The Secret History of CIA Women | Mother Jones

\”You could always tell them by their socks,\” said Meredith, then-deputy chief of the CIAs European Division, about spotting foreign agents. All last names in the document are redacted. She joined the agency with her husband in 1979 as a \”contract wife,\” a spouse sent abroad by the CIA with her agent-husband to provide secretarial-type support work for low pay. When dressing to blend in with the crowd, Meredith recalled, undercover agents—on all sides—tended to overlook shoes and socks. \”That would never occur to my husband to look at.\” \”Women…were much better at detecting surveillants on foot,\” agreed Patricia, who joined the agency in 1973 and was awarded the CIAs Distinguished Career Intelligence Medal when she retired in 2004. \”I always put that down to women [being] more sensitive [to] whos near or in their space, for physical protection.\” That included in stores, she said, \”because surveillants dont shop well; they just cant fake it.\”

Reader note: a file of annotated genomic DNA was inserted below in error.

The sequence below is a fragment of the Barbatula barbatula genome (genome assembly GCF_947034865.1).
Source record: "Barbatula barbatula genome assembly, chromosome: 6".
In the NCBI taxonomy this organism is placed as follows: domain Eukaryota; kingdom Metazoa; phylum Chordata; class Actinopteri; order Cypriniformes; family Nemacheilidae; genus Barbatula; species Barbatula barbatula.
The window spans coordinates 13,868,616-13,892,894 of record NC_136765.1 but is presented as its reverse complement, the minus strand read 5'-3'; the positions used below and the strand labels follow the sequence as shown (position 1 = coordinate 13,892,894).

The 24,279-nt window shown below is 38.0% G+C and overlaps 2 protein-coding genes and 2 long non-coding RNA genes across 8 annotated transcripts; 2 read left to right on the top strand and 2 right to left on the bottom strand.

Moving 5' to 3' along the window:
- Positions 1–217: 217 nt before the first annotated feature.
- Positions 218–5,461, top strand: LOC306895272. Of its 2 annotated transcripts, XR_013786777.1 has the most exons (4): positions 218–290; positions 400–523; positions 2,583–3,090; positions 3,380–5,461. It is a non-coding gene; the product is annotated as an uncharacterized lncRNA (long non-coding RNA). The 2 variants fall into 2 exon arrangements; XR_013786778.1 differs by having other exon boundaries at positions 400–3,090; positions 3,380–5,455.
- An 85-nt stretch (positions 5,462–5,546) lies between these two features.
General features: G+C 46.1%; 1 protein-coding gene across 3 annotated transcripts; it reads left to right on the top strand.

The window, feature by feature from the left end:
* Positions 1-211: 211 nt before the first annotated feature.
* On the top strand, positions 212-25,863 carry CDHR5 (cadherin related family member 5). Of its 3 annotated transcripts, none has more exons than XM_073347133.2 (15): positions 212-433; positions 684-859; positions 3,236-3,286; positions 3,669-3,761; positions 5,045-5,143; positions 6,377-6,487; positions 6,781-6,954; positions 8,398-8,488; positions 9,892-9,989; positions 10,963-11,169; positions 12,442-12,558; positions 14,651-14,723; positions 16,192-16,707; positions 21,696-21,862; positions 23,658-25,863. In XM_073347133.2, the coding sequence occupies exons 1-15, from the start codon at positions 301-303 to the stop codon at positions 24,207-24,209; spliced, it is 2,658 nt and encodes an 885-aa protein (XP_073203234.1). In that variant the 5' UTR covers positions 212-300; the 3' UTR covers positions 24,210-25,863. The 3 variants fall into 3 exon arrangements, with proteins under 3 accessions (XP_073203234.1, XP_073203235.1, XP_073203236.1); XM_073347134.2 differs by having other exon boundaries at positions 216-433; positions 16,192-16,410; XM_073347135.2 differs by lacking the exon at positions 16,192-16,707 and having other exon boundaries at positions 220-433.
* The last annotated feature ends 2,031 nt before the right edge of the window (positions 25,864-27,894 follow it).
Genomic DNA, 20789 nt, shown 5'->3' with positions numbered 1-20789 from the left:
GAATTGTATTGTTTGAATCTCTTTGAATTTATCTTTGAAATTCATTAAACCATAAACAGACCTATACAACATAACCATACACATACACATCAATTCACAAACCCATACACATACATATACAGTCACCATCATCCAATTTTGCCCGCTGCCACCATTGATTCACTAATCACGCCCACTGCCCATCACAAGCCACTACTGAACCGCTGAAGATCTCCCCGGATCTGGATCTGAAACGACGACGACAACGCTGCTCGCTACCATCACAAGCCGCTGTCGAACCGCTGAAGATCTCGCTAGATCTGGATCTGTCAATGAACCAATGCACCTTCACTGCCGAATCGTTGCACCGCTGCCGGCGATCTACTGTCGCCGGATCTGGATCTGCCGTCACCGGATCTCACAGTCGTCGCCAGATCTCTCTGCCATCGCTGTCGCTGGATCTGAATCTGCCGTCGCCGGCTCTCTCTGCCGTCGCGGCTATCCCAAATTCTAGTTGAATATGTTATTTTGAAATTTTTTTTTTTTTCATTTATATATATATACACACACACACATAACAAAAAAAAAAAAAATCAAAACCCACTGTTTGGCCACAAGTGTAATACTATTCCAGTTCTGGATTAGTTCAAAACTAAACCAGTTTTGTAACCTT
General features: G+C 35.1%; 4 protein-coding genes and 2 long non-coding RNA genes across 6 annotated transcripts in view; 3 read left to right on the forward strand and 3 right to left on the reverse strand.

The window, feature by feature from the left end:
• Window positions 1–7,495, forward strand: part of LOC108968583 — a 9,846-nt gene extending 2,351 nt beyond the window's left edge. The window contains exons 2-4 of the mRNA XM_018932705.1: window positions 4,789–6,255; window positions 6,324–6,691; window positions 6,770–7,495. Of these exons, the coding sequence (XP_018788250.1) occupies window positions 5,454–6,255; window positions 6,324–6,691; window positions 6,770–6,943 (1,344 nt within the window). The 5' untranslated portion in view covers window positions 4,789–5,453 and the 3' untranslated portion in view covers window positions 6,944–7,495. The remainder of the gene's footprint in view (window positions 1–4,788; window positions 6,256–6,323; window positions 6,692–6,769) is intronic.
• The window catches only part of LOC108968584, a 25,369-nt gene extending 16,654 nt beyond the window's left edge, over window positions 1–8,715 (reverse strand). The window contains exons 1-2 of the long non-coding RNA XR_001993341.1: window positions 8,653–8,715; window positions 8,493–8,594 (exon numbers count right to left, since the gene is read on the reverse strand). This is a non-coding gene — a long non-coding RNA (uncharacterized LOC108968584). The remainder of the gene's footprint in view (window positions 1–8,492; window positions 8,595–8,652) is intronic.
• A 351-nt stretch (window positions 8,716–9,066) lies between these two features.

via The Secret History of CIA Women | Mother Jones.


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